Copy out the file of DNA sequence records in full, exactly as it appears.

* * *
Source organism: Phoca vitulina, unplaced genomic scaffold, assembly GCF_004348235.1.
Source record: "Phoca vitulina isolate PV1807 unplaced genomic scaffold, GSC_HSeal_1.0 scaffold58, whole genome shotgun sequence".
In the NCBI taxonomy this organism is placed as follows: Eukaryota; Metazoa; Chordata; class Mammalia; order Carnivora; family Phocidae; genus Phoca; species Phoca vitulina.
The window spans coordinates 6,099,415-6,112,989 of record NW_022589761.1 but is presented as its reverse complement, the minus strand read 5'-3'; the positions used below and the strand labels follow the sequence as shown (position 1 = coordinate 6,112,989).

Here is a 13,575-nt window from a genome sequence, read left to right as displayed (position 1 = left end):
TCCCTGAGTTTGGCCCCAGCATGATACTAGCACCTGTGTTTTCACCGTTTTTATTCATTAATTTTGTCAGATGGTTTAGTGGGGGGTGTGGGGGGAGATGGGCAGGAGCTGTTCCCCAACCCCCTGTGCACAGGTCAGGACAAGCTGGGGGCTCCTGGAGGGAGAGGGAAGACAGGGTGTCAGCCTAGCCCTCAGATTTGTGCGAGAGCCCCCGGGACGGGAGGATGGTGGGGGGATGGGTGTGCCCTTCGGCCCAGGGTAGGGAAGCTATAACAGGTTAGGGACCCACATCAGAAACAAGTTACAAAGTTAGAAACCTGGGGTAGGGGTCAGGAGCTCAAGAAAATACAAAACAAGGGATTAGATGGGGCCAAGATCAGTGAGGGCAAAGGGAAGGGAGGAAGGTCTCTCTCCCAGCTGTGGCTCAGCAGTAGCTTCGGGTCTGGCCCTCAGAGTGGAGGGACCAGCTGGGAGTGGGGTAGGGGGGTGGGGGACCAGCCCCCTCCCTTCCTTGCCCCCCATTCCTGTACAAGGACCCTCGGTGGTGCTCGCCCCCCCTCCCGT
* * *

Source organism: Phoca vitulina, unplaced genomic scaffold, assembly GCF_004348235.1.
Source record: "Phoca vitulina isolate PV1807 unplaced genomic scaffold, GSC_HSeal_1.0 scaffold58, whole genome shotgun sequence".
In the NCBI taxonomy this organism is placed as follows: Eukaryota; Metazoa; Chordata; class Mammalia; order Carnivora; family Phocidae; genus Phoca; species Phoca vitulina.
The window spans coordinates 6,099,415-6,112,989 of record NW_022589761.1 but is presented as its reverse complement, the minus strand read 5'-3'; the positions used below and the strand labels follow the sequence as shown (position 1 = coordinate 6,112,989).

Here is a 13,575-nt window from a genome sequence, read left to right as displayed (position 1 = left end):
TCCCTGAGTTTGGCCCCAGCATGATACTAGCACCTGTGTTTTCACCGTTTTTATTCATTAATTTTGTCAGATGGTTTAGTGGGGGGTGTGGGGGGAGATGGGCAGGAGCTGTTCCCCAACCCCCTGTGCACAGGTCAGGACAAGCTGGGGGCTCCTGGAGGGAGAGGGAAGACAGGGTGTCAGCCTAGCCCTCAGATTTGTGCGAGAGCCCCCGGGACGGGAGGATGGTGGGGGGATGGGTGTGCCCTTCGGCCCAGGGTAGGGAAGCTATAACAGGTTAGGGACCCACATCAGAAACAAGTTACAAAGTTAGAAACCTGGGGTAGGGGTCAGGAGCTCAAGAAAATACAAAACAAGGGATTAGATGGGGCCAAGATCAGTGAGGGCAAAGGGAAGGGAGGAAGGTCTCTCTCCCAGCTGTGGCTCAGCAGTAGCTTCGGGTCTGGCCCTCAGAGTGGAGGGACCAGCTGGGAGTGGGGTAGGGGGGTGGGGGACCAGCCCCCTCCCTTCCTTGCCCCCCATTCCTGTACAAGGACCCTCGGTGGTGCTCGCCCCCCCTCCCGT